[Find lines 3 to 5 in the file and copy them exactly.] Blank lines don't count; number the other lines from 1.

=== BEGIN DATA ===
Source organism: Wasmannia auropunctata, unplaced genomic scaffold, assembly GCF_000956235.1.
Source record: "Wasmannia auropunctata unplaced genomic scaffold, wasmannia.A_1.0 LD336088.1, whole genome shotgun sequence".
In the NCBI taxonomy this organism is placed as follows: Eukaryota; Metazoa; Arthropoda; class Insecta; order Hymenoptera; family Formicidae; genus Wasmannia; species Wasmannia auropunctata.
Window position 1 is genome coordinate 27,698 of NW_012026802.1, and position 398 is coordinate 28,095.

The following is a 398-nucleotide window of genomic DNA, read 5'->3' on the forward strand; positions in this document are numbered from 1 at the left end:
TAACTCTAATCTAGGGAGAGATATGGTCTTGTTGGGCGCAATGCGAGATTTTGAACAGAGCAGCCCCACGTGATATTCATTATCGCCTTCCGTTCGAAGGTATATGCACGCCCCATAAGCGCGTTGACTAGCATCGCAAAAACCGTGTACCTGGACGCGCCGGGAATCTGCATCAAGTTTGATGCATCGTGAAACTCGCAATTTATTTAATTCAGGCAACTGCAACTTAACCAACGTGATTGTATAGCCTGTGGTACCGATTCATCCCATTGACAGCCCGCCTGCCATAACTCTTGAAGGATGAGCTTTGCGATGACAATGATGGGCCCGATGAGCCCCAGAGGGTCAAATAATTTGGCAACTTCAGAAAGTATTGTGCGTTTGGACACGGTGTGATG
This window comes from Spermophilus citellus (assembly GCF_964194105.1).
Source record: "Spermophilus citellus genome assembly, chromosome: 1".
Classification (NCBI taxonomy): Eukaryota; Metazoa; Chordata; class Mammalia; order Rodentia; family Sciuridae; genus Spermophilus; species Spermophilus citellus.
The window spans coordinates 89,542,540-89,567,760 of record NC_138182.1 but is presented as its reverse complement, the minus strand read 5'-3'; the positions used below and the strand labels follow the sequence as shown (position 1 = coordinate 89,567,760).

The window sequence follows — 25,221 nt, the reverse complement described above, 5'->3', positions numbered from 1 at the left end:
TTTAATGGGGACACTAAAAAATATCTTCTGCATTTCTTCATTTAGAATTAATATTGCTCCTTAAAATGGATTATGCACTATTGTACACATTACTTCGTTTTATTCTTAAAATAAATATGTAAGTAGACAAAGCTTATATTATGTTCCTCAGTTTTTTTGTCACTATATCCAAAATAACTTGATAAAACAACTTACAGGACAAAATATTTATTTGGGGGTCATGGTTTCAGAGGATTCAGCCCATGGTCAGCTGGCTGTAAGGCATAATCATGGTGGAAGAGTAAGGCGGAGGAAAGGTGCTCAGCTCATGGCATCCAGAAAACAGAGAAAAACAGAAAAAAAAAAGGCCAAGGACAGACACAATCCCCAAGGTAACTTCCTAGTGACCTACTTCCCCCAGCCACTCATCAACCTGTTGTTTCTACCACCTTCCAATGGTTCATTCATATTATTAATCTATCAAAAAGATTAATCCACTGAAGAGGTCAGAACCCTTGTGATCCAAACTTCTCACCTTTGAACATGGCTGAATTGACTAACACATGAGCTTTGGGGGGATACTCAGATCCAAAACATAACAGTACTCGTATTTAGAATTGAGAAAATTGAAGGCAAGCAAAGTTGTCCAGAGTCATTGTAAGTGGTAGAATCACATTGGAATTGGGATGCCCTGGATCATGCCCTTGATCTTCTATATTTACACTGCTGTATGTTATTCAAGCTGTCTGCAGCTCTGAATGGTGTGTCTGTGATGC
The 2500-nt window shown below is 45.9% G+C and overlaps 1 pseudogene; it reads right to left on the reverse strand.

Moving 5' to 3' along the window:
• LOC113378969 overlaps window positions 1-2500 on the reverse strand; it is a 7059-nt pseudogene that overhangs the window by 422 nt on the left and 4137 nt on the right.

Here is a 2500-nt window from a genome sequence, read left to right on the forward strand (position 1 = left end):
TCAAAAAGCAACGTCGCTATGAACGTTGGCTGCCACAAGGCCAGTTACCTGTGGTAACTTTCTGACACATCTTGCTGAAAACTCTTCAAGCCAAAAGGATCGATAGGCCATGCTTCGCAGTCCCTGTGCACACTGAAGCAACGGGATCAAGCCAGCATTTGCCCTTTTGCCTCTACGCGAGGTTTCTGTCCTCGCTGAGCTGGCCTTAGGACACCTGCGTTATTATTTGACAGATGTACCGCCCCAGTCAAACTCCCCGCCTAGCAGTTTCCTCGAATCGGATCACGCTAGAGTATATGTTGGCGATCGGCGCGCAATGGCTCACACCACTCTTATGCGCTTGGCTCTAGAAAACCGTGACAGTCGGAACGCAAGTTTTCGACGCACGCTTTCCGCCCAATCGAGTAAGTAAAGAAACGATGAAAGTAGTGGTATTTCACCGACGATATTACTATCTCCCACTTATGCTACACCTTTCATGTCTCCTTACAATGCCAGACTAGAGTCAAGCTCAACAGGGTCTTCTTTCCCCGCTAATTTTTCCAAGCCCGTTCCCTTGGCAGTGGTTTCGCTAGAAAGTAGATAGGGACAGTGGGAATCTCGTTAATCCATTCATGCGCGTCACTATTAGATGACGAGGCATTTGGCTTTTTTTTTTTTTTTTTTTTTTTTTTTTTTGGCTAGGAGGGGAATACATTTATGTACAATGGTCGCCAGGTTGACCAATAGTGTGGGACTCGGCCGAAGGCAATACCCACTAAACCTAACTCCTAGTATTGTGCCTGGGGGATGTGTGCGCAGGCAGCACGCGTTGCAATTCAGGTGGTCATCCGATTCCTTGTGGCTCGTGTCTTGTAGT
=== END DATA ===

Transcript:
In the NCBI taxonomy this organism is placed as follows: Eukaryota; Metazoa; Arthropoda; class Insecta; order Hymenoptera; family Formicidae; genus Wasmannia; species Wasmannia auropunctata.
Window position 1 is genome coordinate 27,698 of NW_012026802.1, and position 398 is coordinate 28,095.

The following is a 398-nucleotide window of genomic DNA, read 5'->3' on the forward strand; positions in this document are numbered from 1 at the left end: